Therefore, it was very clear that we had to exit sooner and faster than planned. Initially, we were making a gradual exit: 25 [bps in May], 25 [bps in June]. Then, we saw inflation was getting worse; we raised the policy rate by 75 bps in a [July] meeting that was not scheduled. And then in the following regular meeting, we raised by another 50 bps [in August].

Of course, how exactly we will raise the rates in the coming three meetings for the year is anybody's guess. Like it or not, what the US does will be the main driver because our inflation is lower than the US, but we cannot afford to have such a small interest rate differential between the peso debt and dollar debt. If the differential is zero, nobody would like the peso. That's the way the global architecture of finance goes.

The other reason is we allowed the depreciation of the peso because we saw it working as the market intended. If the prices of imports are rising, then the market should signal that maybe we should buy fewer imported goods. However, but if, in addition to relative scarcity, you have the Fed jacking up rates, you can get to the point where the depreciating peso, caused by the Fed actions, could disanchor inflationary expectations. The last thing we wanted was that people's expectations about inflation would be driven by what's going on in the exchange rate than what we announced as our [inflation] targets. That is essentially how I would describe monetary policy. Wherever we're going in the next three meetings will be very data-dependent.

The question, of course, that we ask ourselves is, have we killed growth? Looking at the market, we are quite confident that what we call the nascent recovery is still there. Maybe it's now hard[er] to think of [achieving] it. Personally, I think it's hard to think of 7.5 percent, but I think the lower end of the targets, as mentioned in the DBCC, is quite doable,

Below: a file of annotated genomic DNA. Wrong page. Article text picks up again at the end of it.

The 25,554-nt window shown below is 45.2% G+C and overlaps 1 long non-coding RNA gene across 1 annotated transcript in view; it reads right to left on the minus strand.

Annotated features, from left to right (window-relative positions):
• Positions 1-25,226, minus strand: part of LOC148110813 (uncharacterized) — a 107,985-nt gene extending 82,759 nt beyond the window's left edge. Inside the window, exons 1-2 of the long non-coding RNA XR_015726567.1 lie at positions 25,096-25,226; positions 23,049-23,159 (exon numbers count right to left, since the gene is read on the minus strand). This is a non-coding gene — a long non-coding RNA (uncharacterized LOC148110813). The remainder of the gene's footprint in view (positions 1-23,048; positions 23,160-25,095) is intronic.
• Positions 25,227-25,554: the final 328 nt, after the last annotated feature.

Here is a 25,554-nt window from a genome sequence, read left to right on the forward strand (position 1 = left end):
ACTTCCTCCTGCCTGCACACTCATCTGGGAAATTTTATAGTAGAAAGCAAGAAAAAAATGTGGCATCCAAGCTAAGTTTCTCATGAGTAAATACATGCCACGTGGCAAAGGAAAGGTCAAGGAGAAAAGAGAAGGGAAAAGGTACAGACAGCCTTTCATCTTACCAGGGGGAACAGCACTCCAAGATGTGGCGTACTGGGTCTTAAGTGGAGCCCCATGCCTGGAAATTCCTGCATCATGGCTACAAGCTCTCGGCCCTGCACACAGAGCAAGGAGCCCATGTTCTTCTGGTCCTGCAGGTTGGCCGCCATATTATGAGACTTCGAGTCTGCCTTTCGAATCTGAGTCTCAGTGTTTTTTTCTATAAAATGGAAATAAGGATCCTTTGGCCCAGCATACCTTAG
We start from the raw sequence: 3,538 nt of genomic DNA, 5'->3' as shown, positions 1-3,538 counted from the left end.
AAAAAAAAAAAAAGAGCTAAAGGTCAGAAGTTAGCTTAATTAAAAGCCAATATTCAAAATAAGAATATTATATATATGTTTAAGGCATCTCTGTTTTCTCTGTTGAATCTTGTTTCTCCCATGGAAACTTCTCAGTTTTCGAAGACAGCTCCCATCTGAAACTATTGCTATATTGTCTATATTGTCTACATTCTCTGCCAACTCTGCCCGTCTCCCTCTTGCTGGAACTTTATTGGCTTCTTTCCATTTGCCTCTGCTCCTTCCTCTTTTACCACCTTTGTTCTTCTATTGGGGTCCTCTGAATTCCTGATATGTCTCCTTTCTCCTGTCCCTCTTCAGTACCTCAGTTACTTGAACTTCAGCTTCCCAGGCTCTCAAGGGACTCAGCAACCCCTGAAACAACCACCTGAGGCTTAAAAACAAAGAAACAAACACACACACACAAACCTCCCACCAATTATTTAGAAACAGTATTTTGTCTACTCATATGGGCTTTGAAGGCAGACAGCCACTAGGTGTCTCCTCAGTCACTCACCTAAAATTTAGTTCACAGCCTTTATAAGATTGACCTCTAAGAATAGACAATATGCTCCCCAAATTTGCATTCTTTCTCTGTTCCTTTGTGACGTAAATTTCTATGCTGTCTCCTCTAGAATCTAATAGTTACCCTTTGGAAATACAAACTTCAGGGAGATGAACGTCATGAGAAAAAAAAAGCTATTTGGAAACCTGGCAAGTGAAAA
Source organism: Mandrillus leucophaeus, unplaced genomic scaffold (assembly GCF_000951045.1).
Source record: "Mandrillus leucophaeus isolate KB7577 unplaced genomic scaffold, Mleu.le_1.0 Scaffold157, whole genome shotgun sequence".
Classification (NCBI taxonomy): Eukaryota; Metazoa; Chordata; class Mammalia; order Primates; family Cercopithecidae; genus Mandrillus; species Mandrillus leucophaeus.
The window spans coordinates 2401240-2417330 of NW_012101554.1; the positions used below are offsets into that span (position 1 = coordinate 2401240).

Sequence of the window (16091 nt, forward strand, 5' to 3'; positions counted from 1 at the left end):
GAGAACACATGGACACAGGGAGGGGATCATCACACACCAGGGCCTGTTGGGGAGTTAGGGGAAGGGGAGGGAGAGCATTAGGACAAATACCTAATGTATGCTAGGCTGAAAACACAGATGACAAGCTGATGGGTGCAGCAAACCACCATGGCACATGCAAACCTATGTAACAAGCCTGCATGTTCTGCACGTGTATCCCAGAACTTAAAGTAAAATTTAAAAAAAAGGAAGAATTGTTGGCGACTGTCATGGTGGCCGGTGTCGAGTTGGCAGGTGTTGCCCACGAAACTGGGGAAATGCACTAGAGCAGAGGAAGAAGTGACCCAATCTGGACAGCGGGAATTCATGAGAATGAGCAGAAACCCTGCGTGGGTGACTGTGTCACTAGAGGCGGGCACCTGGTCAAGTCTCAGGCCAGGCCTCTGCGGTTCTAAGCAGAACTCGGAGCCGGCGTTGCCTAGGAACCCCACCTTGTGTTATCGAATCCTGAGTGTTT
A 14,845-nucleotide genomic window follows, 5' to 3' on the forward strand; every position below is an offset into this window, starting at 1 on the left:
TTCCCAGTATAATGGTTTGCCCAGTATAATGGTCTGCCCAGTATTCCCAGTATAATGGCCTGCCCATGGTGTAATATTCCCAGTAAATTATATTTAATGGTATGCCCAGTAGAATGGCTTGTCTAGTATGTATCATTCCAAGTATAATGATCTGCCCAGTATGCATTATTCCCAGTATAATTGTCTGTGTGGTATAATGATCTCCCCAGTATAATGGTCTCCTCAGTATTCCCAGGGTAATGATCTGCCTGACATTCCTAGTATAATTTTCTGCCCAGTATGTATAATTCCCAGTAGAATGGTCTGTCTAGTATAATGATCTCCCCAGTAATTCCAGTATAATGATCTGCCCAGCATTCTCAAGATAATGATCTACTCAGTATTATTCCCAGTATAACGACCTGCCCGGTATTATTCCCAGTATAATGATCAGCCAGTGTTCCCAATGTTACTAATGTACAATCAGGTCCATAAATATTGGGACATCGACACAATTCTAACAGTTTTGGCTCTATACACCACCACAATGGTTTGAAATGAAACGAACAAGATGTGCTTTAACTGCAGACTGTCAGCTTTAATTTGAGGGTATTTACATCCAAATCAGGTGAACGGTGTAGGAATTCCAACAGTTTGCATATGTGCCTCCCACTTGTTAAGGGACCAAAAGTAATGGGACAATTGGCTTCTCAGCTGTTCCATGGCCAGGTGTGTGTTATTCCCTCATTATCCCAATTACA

The other thing that we see is that the quality of employment is rising. What happened was the wage and salaried employment were the most affected by the pandemic. In an economy with a very little safety net from the government [for unemployment], the most common way to help yourself is self-employment. We're beginning to see wage employment recovering.

The other advantage of the Philippines is that we notice it's fairly easy for monetary policy to stimulate demand. I guess that has to do with a rather optimistic population, and a young one at that.

The other thing that causes me to be optimistic is that the policy rate is still below its pre-pandemic level. There is still some room to rise. Nevertheless, we do admit that there may be some loss in output in the near-term. But if we take a longer view, there is very little loss of output. If you postpone fighting inflation, you're going to lose output sooner or later. Better to lose it now when inflation is still relatively easy [to control].

Our own forecast is that this year, average inflation will be way above our 2-4 percent target. Next year, without factoring in the effects of our policy rate, the midpoint of our forecast for next year is 4 percent. But because of the recent actions that we have taken, I think it's now below 4 percent, better than a 50/50 bet that we will meet our target. That is the way it looks. Our forecast for 2024 is very, very close to the midpoint of our target.

Now, of course, the future is very hard to predict, but if we look at our track record, there are very, very few occasions where we were above our target for more than two years in a row. Equally, there are periods where we were below targets; I remember 2015-2016. We do miss the target every now and then, but a great part of the reason why we miss our targets are global and domestic supply shocks, about which monetary policy is not very effective in the short run.

I look forward to a comprehensive and constructive discussion with all of you, especially on the things in the central bank's toolkit. Thank you.